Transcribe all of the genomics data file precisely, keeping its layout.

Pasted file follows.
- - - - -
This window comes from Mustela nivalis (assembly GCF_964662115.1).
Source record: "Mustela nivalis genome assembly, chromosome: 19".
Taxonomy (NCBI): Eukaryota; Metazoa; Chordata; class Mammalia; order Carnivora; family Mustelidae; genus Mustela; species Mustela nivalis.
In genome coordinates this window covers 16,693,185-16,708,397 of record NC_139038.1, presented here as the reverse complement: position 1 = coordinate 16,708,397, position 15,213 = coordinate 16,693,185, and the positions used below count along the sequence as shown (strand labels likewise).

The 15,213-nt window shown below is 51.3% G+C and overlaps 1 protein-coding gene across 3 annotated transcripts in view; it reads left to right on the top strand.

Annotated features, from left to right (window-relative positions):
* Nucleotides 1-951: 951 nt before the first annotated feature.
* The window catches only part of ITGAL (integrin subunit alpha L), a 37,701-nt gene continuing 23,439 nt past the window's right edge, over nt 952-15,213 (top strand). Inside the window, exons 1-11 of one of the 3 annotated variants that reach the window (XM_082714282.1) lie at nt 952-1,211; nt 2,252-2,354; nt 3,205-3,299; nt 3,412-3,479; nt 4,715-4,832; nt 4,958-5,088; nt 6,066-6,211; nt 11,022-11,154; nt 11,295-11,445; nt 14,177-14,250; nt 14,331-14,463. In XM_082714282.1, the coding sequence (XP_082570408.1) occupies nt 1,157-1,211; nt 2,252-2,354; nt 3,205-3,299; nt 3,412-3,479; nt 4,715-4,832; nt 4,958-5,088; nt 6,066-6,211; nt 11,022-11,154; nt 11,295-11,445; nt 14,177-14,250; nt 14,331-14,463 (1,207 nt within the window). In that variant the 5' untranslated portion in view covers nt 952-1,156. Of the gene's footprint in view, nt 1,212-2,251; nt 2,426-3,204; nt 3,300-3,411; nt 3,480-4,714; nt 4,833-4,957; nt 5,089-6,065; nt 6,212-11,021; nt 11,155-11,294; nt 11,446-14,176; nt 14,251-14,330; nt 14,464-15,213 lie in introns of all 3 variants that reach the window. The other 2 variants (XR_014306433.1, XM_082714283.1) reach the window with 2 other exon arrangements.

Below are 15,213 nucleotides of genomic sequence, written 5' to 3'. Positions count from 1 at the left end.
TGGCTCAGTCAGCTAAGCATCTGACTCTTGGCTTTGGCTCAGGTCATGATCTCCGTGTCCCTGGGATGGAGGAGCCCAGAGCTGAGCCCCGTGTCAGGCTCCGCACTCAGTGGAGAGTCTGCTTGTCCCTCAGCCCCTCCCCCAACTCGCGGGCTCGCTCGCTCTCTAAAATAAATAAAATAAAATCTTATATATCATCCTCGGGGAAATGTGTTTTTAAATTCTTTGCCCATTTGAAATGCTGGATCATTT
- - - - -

This window comes from Mustela nivalis (assembly GCF_964662115.1).
Source record: "Mustela nivalis genome assembly, chromosome: 19".
Taxonomy (NCBI): Eukaryota; Metazoa; Chordata; class Mammalia; order Carnivora; family Mustelidae; genus Mustela; species Mustela nivalis.
In genome coordinates this window covers 16,693,185-16,708,397 of record NC_139038.1, presented here as the reverse complement: position 1 = coordinate 16,708,397, position 15,213 = coordinate 16,693,185, and the positions used below count along the sequence as shown (strand labels likewise).

The 15,213-nt window shown below is 51.3% G+C and overlaps 1 protein-coding gene across 3 annotated transcripts in view; it reads left to right on the top strand.

Annotated features, from left to right (window-relative positions):
* Nucleotides 1-951: 951 nt before the first annotated feature.
* The window catches only part of ITGAL (integrin subunit alpha L), a 37,701-nt gene continuing 23,439 nt past the window's right edge, over nt 952-15,213 (top strand). Inside the window, exons 1-11 of one of the 3 annotated variants that reach the window (XM_082714282.1) lie at nt 952-1,211; nt 2,252-2,354; nt 3,205-3,299; nt 3,412-3,479; nt 4,715-4,832; nt 4,958-5,088; nt 6,066-6,211; nt 11,022-11,154; nt 11,295-11,445; nt 14,177-14,250; nt 14,331-14,463. In XM_082714282.1, the coding sequence (XP_082570408.1) occupies nt 1,157-1,211; nt 2,252-2,354; nt 3,205-3,299; nt 3,412-3,479; nt 4,715-4,832; nt 4,958-5,088; nt 6,066-6,211; nt 11,022-11,154; nt 11,295-11,445; nt 14,177-14,250; nt 14,331-14,463 (1,207 nt within the window). In that variant the 5' untranslated portion in view covers nt 952-1,156. Of the gene's footprint in view, nt 1,212-2,251; nt 2,426-3,204; nt 3,300-3,411; nt 3,480-4,714; nt 4,833-4,957; nt 5,089-6,065; nt 6,212-11,021; nt 11,155-11,294; nt 11,446-14,176; nt 14,251-14,330; nt 14,464-15,213 lie in introns of all 3 variants that reach the window. The other 2 variants (XR_014306433.1, XM_082714283.1) reach the window with 2 other exon arrangements.

Below are 15,213 nucleotides of genomic sequence, written 5' to 3'. Positions count from 1 at the left end.
TGGCTCAGTCAGCTAAGCATCTGACTCTTGGCTTTGGCTCAGGTCATGATCTCCGTGTCCCTGGGATGGAGGAGCCCAGAGCTGAGCCCCGTGTCAGGCTCCGCACTCAGTGGAGAGTCTGCTTGTCCCTCAGCCCCTCCCCCAACTCGCGGGCTCGCTCGCTCTCTAAAATAAATAAAATAAAATCTTATATATCATCCTCGGGGAAATGTGTTTTTAAATTCTTTGCCCATTTGAAATGCTGGATCATTT